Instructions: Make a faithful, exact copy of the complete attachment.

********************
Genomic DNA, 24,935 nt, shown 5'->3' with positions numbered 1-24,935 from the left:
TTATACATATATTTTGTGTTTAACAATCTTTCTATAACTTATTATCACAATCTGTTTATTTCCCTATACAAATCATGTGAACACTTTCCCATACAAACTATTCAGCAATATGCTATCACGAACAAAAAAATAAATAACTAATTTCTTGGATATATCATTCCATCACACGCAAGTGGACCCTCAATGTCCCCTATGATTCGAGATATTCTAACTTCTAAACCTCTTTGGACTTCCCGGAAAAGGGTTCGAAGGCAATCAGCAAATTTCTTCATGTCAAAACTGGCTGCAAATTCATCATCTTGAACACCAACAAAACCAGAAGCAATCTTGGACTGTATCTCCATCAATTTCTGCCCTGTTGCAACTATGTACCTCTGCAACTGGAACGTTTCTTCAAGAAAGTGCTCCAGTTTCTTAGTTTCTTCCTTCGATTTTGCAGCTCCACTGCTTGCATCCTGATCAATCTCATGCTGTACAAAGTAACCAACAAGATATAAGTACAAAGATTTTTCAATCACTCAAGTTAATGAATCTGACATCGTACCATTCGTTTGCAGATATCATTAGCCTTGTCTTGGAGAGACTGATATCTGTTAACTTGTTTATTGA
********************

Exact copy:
Genomic DNA, 24,935 nt, shown 5'->3' with positions numbered 1-24,935 from the left:
TTATACATATATTTTGTGTTTAACAATCTTTCTATAACTTATTATCACAATCTGTTTATTTCCCTATACAAATCATGTGAACACTTTCCCATACAAACTATTCAGCAATATGCTATCACGAACAAAAAAATAAATAACTAATTTCTTGGATATATCATTCCATCACACGCAAGTGGACCCTCAATGTCCCCTATGATTCGAGATATTCTAACTTCTAAACCTCTTTGGACTTCCCGGAAAAGGGTTCGAAGGCAATCAGCAAATTTCTTCATGTCAAAACTGGCTGCAAATTCATCATCTTGAACACCAACAAAACCAGAAGCAATCTTGGACTGTATCTCCATCAATTTCTGCCCTGTTGCAACTATGTACCTCTGCAACTGGAACGTTTCTTCAAGAAAGTGCTCCAGTTTCTTAGTTTCTTCCTTCGATTTTGCAGCTCCACTGCTTGCATCCTGATCAATCTCATGCTGTACAAAGTAACCAACAAGATATAAGTACAAAGATTTTTCAATCACTCAAGTTAATGAATCTGACATCGTACCATTCGTTTGCAGATATCATTAGCCTTGTCTTGGAGAGACTGATATCTGTTAACTTGTTTATTGA